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February 9, 2011

Last of three defendants in racial attack sentenced

The Sun's Nick Madigan is reporting that the last of three defendants convicted in a racial attack on a fisherman in a South Baltimore park has been sentenced to 85 years in prison. But the judge suspended all but 10 years of the time.

Zachary D. Watson, 19, pleaded guilty armed carjacking, robbery with a deadly weapon, conspiracy to commit assault and committing a hate crime to avoid a trial. Madigan wrote:

Baltimore Circuit Judge Lynn K. Stewart sternly warned Watson that she will make sure he serves all 75 years of the sentence if he commits any offenses during a five-year probationary period after his release. "I'll be around a long time," the judge said, "so when he finishes I'll be right here."

The attack on James Privott, who was 76 at the time, in Fort Armistead Park drew national attention when it became clear from police reports that his assailants had used racial invective during the incident. Privott, who was beaten with a hammer, punched and kicked in the assault on Aug. 18, 2009, told detectives later that, as far as he could tell, the attack was perpetrated by three men, later identified by police as Watson and his friends Calvin E. Lockner, 29, and Emmanuel Miller, 17.
In Watson's account to police after his arrest, he said that he and Miller had been standing some 20 feet away while Lockner, alone, pummeled the fisherman. Lockner, a self-professed white supremacist with an avowed admiration for Nazis and Adolf Hitler, was sentenced in September to 31 years in prison for his role in the attack.


If it was Black on white, they would have walked. Blacks can not be racist

It's hard to argue that it's only one way and unfair stuff when the guy is a self-processed white supremacist...

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About Peter Hermann
Peter Hermann started covering news for The Baltimore Sun in 1990, first in Anne Arundel County and, starting in 1994, reporting on the Baltimore Police Department. In 2001, he was assigned to Jerusalem as the Baltimore Sun's Middle East correspondent. He returned in 2005 as an assistant city editor overseeing crime coverage. In 2008, Peter returned to the beat as a daily reporter and blogger. A recent BBC report featured him in a segment on the harsh realities of covering crime in Baltimore.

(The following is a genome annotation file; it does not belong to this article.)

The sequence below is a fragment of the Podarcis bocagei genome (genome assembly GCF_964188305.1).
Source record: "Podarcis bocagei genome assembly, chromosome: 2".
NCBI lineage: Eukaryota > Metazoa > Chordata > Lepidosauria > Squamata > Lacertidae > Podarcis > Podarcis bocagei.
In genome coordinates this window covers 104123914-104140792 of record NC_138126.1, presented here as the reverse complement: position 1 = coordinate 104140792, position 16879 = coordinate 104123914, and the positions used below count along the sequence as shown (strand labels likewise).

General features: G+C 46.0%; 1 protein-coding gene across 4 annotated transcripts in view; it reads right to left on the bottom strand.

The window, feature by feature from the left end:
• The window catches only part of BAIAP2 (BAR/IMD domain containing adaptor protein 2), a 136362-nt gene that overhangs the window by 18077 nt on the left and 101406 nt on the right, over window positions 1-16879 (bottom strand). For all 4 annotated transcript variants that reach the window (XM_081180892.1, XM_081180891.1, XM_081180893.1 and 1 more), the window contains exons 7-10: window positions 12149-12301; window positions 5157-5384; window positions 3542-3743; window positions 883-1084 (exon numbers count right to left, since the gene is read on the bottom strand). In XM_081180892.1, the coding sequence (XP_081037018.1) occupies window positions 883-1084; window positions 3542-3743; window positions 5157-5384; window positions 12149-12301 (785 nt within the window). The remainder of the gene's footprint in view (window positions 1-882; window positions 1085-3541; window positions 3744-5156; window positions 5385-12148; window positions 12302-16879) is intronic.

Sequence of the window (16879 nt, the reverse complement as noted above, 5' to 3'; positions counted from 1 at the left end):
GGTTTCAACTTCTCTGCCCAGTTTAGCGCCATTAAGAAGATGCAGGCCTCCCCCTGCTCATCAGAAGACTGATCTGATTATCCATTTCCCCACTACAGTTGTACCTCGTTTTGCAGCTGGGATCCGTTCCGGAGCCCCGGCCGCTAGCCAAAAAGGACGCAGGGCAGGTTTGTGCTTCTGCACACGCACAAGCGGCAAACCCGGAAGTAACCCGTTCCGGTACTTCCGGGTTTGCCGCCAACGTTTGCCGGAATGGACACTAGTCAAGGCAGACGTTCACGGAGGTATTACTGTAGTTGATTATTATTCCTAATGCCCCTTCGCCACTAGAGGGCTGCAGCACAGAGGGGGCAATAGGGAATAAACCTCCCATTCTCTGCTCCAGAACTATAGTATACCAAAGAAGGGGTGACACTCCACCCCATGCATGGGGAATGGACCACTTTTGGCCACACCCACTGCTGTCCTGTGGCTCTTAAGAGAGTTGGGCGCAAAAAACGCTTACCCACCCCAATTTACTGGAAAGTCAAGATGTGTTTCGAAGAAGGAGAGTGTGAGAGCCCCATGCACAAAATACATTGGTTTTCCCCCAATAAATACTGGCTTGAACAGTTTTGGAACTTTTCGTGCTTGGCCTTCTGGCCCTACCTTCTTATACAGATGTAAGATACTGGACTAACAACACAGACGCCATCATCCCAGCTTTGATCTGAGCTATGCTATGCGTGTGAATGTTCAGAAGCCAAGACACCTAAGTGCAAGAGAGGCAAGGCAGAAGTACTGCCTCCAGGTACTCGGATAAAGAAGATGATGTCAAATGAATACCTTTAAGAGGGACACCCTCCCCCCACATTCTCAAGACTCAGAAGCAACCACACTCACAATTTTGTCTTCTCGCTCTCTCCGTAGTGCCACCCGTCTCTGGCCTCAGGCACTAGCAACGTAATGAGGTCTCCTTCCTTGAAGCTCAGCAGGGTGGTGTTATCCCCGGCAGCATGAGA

Coverage will focus on crime trends, problems in neighborhoods in the city and elsewhere, profiles of victims and police officers and try to offer readers a fresh perspective on one of the most vexing issues facing Baltimore and its future.

Contributing to this blog is Justin Fenton, who joined The Sun in 2005 and has covered the Baltimore City Police Department and the criminal justice system since 2008. His work includes an investigation into Cal Ripken Jr.’s minor league baseball stadium deal with his hometown of Aberdeen, a three-part series chronicling a ruthless con woman, coverage of the killing of five Amish children at a schoolhouse in Nickel Mines, Pa., and a job swap with a British crime reporter to explore differences in crime-fighting. A special report looking into how city police handle rape cases led to sweeping reforms that changed the way sexual assaults are investigated in Baltimore. He was recognized as the best reporter in Baltimore by the City Paper in 2010 and by Baltimore Magazine in 2011.

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